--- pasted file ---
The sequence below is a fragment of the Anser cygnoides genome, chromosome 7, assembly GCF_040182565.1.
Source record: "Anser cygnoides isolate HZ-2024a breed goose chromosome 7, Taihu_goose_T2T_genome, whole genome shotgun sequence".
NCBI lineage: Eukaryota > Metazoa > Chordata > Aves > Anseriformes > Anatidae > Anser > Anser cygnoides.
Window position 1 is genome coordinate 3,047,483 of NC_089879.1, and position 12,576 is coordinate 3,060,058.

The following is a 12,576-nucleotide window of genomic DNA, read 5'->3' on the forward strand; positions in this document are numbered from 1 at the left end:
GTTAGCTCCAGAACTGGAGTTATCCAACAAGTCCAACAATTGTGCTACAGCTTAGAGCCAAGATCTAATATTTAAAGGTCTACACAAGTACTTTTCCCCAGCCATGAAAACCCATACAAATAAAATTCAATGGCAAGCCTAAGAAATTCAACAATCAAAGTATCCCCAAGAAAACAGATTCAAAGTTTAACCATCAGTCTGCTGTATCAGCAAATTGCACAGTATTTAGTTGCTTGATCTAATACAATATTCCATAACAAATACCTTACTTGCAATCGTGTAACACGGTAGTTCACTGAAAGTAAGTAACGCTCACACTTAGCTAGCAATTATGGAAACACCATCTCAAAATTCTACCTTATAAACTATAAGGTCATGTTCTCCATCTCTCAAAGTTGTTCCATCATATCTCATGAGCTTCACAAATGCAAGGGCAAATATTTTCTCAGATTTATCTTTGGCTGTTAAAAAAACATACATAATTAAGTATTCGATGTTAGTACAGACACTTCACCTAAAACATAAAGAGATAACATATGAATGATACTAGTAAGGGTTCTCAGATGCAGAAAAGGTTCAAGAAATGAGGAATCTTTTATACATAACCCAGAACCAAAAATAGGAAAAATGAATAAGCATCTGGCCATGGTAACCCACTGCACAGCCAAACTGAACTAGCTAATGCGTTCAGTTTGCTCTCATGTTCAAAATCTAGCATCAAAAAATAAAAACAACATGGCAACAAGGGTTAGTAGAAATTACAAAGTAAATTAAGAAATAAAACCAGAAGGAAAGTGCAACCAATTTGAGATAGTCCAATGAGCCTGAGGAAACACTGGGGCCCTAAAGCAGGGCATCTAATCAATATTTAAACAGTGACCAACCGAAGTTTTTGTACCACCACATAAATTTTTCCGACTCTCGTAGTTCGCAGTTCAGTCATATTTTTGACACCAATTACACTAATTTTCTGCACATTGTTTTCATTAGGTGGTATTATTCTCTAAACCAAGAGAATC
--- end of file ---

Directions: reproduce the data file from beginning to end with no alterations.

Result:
The sequence below is a fragment of the Anser cygnoides genome, chromosome 7, assembly GCF_040182565.1.
Source record: "Anser cygnoides isolate HZ-2024a breed goose chromosome 7, Taihu_goose_T2T_genome, whole genome shotgun sequence".
NCBI lineage: Eukaryota > Metazoa > Chordata > Aves > Anseriformes > Anatidae > Anser > Anser cygnoides.
Window position 1 is genome coordinate 3,047,483 of NC_089879.1, and position 12,576 is coordinate 3,060,058.

The following is a 12,576-nucleotide window of genomic DNA, read 5'->3' on the forward strand; positions in this document are numbered from 1 at the left end:
GTTAGCTCCAGAACTGGAGTTATCCAACAAGTCCAACAATTGTGCTACAGCTTAGAGCCAAGATCTAATATTTAAAGGTCTACACAAGTACTTTTCCCCAGCCATGAAAACCCATACAAATAAAATTCAATGGCAAGCCTAAGAAATTCAACAATCAAAGTATCCCCAAGAAAACAGATTCAAAGTTTAACCATCAGTCTGCTGTATCAGCAAATTGCACAGTATTTAGTTGCTTGATCTAATACAATATTCCATAACAAATACCTTACTTGCAATCGTGTAACACGGTAGTTCACTGAAAGTAAGTAACGCTCACACTTAGCTAGCAATTATGGAAACACCATCTCAAAATTCTACCTTATAAACTATAAGGTCATGTTCTCCATCTCTCAAAGTTGTTCCATCATATCTCATGAGCTTCACAAATGCAAGGGCAAATATTTTCTCAGATTTATCTTTGGCTGTTAAAAAAACATACATAATTAAGTATTCGATGTTAGTACAGACACTTCACCTAAAACATAAAGAGATAACATATGAATGATACTAGTAAGGGTTCTCAGATGCAGAAAAGGTTCAAGAAATGAGGAATCTTTTATACATAACCCAGAACCAAAAATAGGAAAAATGAATAAGCATCTGGCCATGGTAACCCACTGCACAGCCAAACTGAACTAGCTAATGCGTTCAGTTTGCTCTCATGTTCAAAATCTAGCATCAAAAAATAAAAACAACATGGCAACAAGGGTTAGTAGAAATTACAAAGTAAATTAAGAAATAAAACCAGAAGGAAAGTGCAACCAATTTGAGATAGTCCAATGAGCCTGAGGAAACACTGGGGCCCTAAAGCAGGGCATCTAATCAATATTTAAACAGTGACCAACCGAAGTTTTTGTACCACCACATAAATTTTTCCGACTCTCGTAGTTCGCAGTTCAGTCATATTTTTGACACCAATTACACTAATTTTCTGCACATTGTTTTCATTAGGTGGTATTATTCTCTAAACCAAGAGAATC